Tuesday, May 08, 2012
A stroke of something
"You're not supposed to work here," the nurse just told me. "This is a hospital."
I'd just told her that, the longer I stayed here, the more I'd come to see her and her green-robed accomplices as little more than servants. I'd asked her for coffee--it's five a.m.
That's when she responded the way she did, tongue-in-cheek, because I am in a darkened room with the nothing more than a computer screen to light things up.
It'll soon be light out, but there's likely no better place to be oblivious to the outside world than a hospital. She's got that right. Somewhere out there, it's almost morning.
I'm here because on Sunday afternoon my right hand simply decided do its own thing. Suddenly it went where it wanted to go with no seeming prompt. Twilight-zonish. An odd kind of misty pallor came over me too, swamp-ish. I walked into the kitchen because I had the distinct feeling that something was way wrong, but I said nothing to my wife, who found my whacko silence more than passing strange.
In a few minutes, with the help of our neighbor (who wore a white shirt and shorts--I knew he was preaching somewhere), we were off to the Emergency, my dumb-ness enough to signal to my wife of forty years that all was not well. In the hospital, I staggered like a drunken sailor, took a bed in the ER, and then, for a couple of minutes, sort of lost track of where I was. My wife claims I was totally uncommunicative, even though I swear I remember much of what happened. I felt sort of like Melville's Bartleby--I simply wasn't interested in saying anything, even though I clearly was--and it was sort of cool--the absolute center of attention. Very strange.
It didn't take long and the local hospital teamed up, via big screen, with a regional hospital, where a doctor with a Dutch name (strange that I remember) made it very clear that I should be air-lifted to Sioux Falls. For an hour or so, I was perfectly mute about all of this until some nurse asks me a question and, for some weird reason, I decide to answer. Suddenly, my wife and daughter are thrilled, and the Sioux Falls doctor with the Dutch name says it was very kind of me to simply start yakking.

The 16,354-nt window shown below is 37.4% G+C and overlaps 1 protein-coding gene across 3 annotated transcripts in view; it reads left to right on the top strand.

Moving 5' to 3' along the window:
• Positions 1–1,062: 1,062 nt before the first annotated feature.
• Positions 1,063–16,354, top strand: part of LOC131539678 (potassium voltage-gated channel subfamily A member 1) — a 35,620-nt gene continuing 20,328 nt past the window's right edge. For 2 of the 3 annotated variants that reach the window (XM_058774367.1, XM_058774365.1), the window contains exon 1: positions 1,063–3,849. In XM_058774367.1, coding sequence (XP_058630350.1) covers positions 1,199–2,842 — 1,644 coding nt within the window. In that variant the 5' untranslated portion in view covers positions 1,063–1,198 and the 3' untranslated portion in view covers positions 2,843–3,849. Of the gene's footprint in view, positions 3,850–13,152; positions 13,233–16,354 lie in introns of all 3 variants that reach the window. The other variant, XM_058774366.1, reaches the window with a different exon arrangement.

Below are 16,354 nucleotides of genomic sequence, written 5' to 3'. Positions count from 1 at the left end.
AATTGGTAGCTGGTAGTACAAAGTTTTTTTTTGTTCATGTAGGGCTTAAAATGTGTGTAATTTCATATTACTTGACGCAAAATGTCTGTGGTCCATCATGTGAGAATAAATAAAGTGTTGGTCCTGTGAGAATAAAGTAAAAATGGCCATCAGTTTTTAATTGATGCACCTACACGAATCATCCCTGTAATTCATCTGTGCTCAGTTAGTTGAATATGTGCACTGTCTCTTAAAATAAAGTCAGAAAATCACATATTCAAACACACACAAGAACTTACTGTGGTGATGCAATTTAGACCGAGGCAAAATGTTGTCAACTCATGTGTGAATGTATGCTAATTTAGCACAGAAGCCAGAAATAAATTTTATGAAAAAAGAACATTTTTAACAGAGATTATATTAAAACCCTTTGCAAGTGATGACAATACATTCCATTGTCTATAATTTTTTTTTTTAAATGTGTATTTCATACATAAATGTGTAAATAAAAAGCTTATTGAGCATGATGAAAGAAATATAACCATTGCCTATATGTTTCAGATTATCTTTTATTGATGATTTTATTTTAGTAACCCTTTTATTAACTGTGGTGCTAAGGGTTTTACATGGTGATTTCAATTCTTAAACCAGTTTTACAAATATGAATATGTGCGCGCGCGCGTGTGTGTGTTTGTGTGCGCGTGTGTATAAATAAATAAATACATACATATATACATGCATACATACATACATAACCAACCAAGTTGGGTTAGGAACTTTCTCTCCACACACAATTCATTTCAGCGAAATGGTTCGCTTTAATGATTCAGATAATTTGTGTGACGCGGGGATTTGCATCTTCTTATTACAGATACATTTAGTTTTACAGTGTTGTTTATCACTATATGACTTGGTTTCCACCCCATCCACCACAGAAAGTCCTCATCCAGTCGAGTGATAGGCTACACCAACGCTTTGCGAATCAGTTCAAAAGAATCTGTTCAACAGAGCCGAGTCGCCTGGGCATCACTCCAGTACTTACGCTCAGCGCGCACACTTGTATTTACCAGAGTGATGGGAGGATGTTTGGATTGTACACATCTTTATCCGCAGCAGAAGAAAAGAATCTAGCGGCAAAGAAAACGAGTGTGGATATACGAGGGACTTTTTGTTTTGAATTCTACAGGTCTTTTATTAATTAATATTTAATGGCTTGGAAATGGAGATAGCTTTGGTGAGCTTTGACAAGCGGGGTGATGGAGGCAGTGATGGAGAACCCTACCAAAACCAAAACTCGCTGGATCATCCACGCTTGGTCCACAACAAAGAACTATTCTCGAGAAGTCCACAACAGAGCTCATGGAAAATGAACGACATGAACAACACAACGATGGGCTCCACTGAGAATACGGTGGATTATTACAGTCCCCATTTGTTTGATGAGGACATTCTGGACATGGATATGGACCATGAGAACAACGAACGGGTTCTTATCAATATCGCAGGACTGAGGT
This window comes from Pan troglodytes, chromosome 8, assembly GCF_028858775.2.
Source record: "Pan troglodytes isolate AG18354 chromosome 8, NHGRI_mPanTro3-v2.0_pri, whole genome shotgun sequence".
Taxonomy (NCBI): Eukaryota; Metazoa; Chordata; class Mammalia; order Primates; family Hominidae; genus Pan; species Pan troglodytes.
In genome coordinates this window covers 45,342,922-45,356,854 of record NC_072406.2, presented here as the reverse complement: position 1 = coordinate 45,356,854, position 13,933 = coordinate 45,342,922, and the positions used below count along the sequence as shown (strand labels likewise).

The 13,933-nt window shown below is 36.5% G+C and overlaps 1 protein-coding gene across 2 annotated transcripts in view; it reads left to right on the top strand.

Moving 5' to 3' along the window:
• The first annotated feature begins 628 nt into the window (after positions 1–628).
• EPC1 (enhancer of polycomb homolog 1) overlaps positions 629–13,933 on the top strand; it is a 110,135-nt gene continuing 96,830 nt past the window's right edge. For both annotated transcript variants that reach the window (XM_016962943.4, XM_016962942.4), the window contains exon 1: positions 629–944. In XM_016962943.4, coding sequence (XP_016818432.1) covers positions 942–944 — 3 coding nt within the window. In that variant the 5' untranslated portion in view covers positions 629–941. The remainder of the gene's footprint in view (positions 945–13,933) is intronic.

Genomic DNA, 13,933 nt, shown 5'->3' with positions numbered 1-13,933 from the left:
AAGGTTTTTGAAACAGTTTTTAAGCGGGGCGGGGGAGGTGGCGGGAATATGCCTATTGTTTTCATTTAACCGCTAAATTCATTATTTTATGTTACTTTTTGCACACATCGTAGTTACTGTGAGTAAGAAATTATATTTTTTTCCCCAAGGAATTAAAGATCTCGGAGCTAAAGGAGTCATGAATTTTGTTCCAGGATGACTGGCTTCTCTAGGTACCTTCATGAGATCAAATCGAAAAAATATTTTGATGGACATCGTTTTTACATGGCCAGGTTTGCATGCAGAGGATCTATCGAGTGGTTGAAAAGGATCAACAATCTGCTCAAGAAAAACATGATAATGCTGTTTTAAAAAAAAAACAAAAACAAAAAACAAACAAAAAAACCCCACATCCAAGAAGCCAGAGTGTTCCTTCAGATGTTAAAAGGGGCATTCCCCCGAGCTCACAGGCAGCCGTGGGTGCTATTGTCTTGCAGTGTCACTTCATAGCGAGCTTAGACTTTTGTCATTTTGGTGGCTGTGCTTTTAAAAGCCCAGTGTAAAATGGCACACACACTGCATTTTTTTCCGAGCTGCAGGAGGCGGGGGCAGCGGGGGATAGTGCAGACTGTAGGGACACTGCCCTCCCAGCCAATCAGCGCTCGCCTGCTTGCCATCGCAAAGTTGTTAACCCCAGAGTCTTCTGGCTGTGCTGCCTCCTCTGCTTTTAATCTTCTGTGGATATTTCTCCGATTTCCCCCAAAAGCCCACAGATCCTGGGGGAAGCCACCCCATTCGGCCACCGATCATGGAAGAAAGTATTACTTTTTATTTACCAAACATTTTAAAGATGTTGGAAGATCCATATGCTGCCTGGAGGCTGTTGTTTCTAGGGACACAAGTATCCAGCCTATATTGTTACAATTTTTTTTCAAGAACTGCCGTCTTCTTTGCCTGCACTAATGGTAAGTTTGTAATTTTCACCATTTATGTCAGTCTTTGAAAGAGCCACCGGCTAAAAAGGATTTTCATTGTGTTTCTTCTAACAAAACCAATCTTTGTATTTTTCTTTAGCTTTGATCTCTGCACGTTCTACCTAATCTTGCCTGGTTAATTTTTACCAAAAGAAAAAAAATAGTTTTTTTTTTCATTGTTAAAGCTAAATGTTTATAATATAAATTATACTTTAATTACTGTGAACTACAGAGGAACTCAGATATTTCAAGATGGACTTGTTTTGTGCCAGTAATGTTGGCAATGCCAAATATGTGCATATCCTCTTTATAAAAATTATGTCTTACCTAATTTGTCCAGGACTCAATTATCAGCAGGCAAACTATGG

Nonetheless, off we go on a real Siouxland romp, my first ride in a helicopter, not all the high above ground I've photographed for years. I could see the Siouxland nicely, although I would have preferred our Tracker. I was strapped in like some GI from MASH, while my wife sat up front, co-pilot. For the life of me, I thought this odd little episode of my life was over--several times, I felt my right arm and it seemed once again my own.
A few tests later, and I was a place called "The Neuroscience Institute," where, once again, my right hand was doing zany things. I couldn't eat, couldn't write, and when I when my bladder clattered, my own right hand felt for all the world like someone else's. Very strange. Think of it this way--there was a two-second gap between command and execution, so that--sorry for the indelicacy--when peeing I had to check to see if it was the nurse helping me along. Nope. Just my weird hand.
Later, at three in the morning when, once again, duty called, this creepy uncontrollable hand, as well as the numbness that ran shoulder to thigh, seemed over. And it was. And it hasn't been back.
Today, Tuesday, I've got to learn how to do blood thinners because--and I'm told this in no uncertain terms--I'll be using them, as the Indian neurologist told me right off "FOR THE REST OF MY LIFE." Most everything he said was in upper-case.
I'm fine, but you can count me now among those of us who are now the victims of a stroke. I'm way too young.
On the other hand, it's poetic justice for escaping Vietnam. What got me out of the draft in 1970--at the height of the war--was a species of atrial fibrillation that, almost assuredly, led Sunday to that shameful right hand and the offending blood clots--tiny ones--that made their weary way to my brain. Now a-fib has come back to haunt me, as I always thought it would.
But the good news is, this morning, I'm a'goin' home. We hope. All's well that ends well.
I have been thinking about an old friend, Dr. Joel Nederhood, whose meditations my wife and I have been reading for some time, specifically one of them, where Nederhood says that he sometimes wonders how glibly we pass over the petitions of the Lord's prayer, specifically this one, "Thy will be done."
Ain't it so?--"thy will be done" is ultimate resignation to Divine Will. How many of us can actually say that?
But then like so much else here in this glorious creation, it's half a paradox, because "thy will be done" doesn't excuse me from blood thinners "FOR THE REST OF MY LIFE." "Thy will be done" includes the advice of a Bengali neurologist, who may or may not share the Lord's prayer.
If I want to keep my right hand my own, I've got to look out for myself too, which is to say, I guess, that His will has to be mine too.
And, after all, there is my wife of 40 years, who would just as soon my right hand stays mine too. And my daughter and son, and in-laws, and that granddaughter I remember seeing in Emergency on Sunday afternoon, tears coursing down both her cheeks.
Her will too, belongs to the Lord, who, I'd like to think, still may want my own right hand himself.
Anyway, soon enough, I'm going home. A hospital is a fine, antiseptic place, and nurses are simply wonderful. They're angels.
But I want to see the dawn.
Posted by J. C. Schaap at 7:01 AM